and “I like this particular repertoire very much as it’s one which could probably hold the reader in good stead for many years to come. His introductions, conclusions and textual explanations are instructive and ones that a human can readily appreciate, learn from and understand. As I think that I should keep my advice ‘simple’, then I would say ‘just get it’!”–Glenn Flear, Grandmaster “Yearbook 134”
So, who what is the most suitable audience for this book ? We would say that a club player of 2000 plus who wishes to upgrade their white opening into a Queen’s Gambit style structure would enjoy the content. Maybe they have been playing the London, Colle, Stonewall or Veresov systems and want to progress their chess : this book is ideal for that upgrade. It is also good for those who play a conventional move order looking for a more positional repertoire.
As a bonus for the observant, this book provides material for those wishing to kick-off with 1.Nf3 although you will need to deal with 1.Nf3 c5 of course !
As with every recent New in Chess publication high quality paper is used and the printing is clear. The book can easily be laid flat next to the board and does not require weights to prevent it from “self-closing” (a particular bugbear of ours !). Each diagram is clear and the instructional text is (mostly !) typeset in two column format, which, we find, enables the reader to maintain their place easily. Figurine algebraic notation is used throughout and the diagrams are placed adjacent to the relevant text.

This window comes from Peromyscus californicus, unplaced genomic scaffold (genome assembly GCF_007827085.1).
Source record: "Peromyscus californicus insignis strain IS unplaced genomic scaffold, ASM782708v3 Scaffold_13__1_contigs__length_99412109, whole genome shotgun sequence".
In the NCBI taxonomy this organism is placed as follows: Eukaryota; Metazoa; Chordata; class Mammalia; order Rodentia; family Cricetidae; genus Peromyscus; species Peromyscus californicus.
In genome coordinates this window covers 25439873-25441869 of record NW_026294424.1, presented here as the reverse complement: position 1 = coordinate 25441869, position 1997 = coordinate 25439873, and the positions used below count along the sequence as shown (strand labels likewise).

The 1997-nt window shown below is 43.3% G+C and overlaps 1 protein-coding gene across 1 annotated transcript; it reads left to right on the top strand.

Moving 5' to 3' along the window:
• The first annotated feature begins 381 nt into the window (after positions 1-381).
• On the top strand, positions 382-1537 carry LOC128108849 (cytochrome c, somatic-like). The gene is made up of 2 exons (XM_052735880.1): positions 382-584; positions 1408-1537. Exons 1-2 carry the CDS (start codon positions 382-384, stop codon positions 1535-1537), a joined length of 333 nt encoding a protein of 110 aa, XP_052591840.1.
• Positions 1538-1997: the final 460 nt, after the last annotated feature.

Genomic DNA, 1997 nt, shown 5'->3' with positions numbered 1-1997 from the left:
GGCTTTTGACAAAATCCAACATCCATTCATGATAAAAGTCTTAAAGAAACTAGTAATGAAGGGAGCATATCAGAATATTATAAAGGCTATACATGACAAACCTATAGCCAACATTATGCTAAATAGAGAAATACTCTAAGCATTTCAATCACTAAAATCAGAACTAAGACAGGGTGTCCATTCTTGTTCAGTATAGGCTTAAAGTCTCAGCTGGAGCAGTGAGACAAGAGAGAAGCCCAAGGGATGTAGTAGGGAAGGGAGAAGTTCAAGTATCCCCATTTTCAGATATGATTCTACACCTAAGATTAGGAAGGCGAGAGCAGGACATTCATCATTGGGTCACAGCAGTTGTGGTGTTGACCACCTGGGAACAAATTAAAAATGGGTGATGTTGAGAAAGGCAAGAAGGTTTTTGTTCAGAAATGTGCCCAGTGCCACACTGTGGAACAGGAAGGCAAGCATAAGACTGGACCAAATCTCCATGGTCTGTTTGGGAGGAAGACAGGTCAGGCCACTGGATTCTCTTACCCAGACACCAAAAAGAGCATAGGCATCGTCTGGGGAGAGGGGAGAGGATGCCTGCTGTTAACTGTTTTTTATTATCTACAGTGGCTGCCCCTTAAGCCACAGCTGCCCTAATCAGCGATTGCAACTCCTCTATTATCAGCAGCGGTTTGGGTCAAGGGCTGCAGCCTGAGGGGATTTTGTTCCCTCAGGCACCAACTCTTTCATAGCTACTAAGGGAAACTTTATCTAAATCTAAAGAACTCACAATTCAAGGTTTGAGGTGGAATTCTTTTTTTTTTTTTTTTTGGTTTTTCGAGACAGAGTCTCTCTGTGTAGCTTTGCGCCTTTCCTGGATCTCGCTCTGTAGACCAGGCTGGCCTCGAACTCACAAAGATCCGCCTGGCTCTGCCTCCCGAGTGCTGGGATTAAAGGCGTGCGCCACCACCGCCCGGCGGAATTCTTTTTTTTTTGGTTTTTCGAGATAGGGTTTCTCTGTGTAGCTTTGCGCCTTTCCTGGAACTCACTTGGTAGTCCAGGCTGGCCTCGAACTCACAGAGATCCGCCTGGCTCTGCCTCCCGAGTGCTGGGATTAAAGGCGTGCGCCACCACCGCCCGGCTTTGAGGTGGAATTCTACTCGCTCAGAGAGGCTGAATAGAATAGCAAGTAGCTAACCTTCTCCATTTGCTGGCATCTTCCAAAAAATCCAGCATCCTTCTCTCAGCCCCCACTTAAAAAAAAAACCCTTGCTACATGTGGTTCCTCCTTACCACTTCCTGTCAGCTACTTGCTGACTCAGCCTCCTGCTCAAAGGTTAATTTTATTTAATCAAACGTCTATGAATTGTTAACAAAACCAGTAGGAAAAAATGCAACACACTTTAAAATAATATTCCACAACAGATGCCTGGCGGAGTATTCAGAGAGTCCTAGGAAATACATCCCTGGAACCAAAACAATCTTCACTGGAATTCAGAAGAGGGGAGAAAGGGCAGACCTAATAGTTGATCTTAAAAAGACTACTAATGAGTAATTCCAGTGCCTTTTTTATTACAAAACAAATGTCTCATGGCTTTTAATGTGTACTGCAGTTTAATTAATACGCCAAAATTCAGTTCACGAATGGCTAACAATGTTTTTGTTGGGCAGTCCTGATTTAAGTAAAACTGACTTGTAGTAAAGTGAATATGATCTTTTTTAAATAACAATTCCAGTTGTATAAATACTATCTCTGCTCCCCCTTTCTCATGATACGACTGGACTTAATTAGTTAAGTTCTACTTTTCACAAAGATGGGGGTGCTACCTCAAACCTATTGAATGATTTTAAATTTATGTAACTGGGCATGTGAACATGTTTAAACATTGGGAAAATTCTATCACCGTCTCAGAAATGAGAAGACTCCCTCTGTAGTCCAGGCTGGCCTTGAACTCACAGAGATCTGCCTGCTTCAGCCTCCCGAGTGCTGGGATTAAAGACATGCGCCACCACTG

At the rear is the customary detailed Index of Variations and following that there is an Index of Players where the numbers refer to pages.
In summary this book provides a pragmatic and positional repertoire for White against most of the all the commonly encountered responses to 1.d4 and 2.Nf3, 3.g3 and an eventual c4. There is a host of interesting new and dangerous ideas that help you fight for the whole point with the white pieces : recommended !
John Upham, Cove, Hampshire, February 19th 2020
Book Details :
- Hardcover : 432 pages
- Publisher: New In Chess (1 Dec. 2019)
- Language: English
- ISBN-10: 9056918672
- ISBN-13: 978-9056918675
- Product Dimensions: 17.6 x 2.7 x 23.1 cm
Official web site of New in Chess